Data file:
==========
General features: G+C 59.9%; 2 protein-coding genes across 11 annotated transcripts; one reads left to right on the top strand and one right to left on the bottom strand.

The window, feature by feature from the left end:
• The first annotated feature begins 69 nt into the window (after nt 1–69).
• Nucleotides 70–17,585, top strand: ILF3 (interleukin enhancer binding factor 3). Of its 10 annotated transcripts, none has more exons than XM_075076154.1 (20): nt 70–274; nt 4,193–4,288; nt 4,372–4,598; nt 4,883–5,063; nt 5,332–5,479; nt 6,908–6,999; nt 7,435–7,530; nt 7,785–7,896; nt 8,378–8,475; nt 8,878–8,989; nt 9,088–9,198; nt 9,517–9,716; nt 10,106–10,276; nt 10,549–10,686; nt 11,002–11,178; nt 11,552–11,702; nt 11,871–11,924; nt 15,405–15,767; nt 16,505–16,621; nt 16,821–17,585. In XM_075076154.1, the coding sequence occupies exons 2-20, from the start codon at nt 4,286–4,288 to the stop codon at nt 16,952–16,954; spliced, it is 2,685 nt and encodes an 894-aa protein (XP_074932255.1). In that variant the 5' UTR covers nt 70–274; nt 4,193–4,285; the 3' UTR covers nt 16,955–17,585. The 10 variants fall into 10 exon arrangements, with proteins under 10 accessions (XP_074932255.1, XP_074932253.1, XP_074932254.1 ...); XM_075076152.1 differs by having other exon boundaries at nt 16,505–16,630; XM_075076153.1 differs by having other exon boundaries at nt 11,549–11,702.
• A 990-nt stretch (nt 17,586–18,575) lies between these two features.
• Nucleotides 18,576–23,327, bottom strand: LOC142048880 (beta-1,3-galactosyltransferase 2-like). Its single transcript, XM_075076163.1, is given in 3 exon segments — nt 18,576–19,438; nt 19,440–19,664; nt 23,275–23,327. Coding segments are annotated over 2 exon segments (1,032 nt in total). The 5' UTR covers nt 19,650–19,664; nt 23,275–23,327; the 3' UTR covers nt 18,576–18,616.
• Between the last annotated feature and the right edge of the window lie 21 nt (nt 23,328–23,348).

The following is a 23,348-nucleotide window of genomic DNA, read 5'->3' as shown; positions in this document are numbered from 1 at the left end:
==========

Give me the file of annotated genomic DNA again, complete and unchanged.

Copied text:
General features: G+C 59.9%; 2 protein-coding genes across 11 annotated transcripts; one reads left to right on the top strand and one right to left on the bottom strand.

The window, feature by feature from the left end:
• The first annotated feature begins 69 nt into the window (after nt 1–69).
• Nucleotides 70–17,585, top strand: ILF3 (interleukin enhancer binding factor 3). Of its 10 annotated transcripts, none has more exons than XM_075076154.1 (20): nt 70–274; nt 4,193–4,288; nt 4,372–4,598; nt 4,883–5,063; nt 5,332–5,479; nt 6,908–6,999; nt 7,435–7,530; nt 7,785–7,896; nt 8,378–8,475; nt 8,878–8,989; nt 9,088–9,198; nt 9,517–9,716; nt 10,106–10,276; nt 10,549–10,686; nt 11,002–11,178; nt 11,552–11,702; nt 11,871–11,924; nt 15,405–15,767; nt 16,505–16,621; nt 16,821–17,585. In XM_075076154.1, the coding sequence occupies exons 2-20, from the start codon at nt 4,286–4,288 to the stop codon at nt 16,952–16,954; spliced, it is 2,685 nt and encodes an 894-aa protein (XP_074932255.1). In that variant the 5' UTR covers nt 70–274; nt 4,193–4,285; the 3' UTR covers nt 16,955–17,585. The 10 variants fall into 10 exon arrangements, with proteins under 10 accessions (XP_074932255.1, XP_074932253.1, XP_074932254.1 ...); XM_075076152.1 differs by having other exon boundaries at nt 16,505–16,630; XM_075076153.1 differs by having other exon boundaries at nt 11,549–11,702.
• A 990-nt stretch (nt 17,586–18,575) lies between these two features.
• Nucleotides 18,576–23,327, bottom strand: LOC142048880 (beta-1,3-galactosyltransferase 2-like). Its single transcript, XM_075076163.1, is given in 3 exon segments — nt 18,576–19,438; nt 19,440–19,664; nt 23,275–23,327. Coding segments are annotated over 2 exon segments (1,032 nt in total). The 5' UTR covers nt 19,650–19,664; nt 23,275–23,327; the 3' UTR covers nt 18,576–18,616.
• Between the last annotated feature and the right edge of the window lie 21 nt (nt 23,328–23,348).

The following is a 23,348-nucleotide window of genomic DNA, read 5'->3' as shown; positions in this document are numbered from 1 at the left end: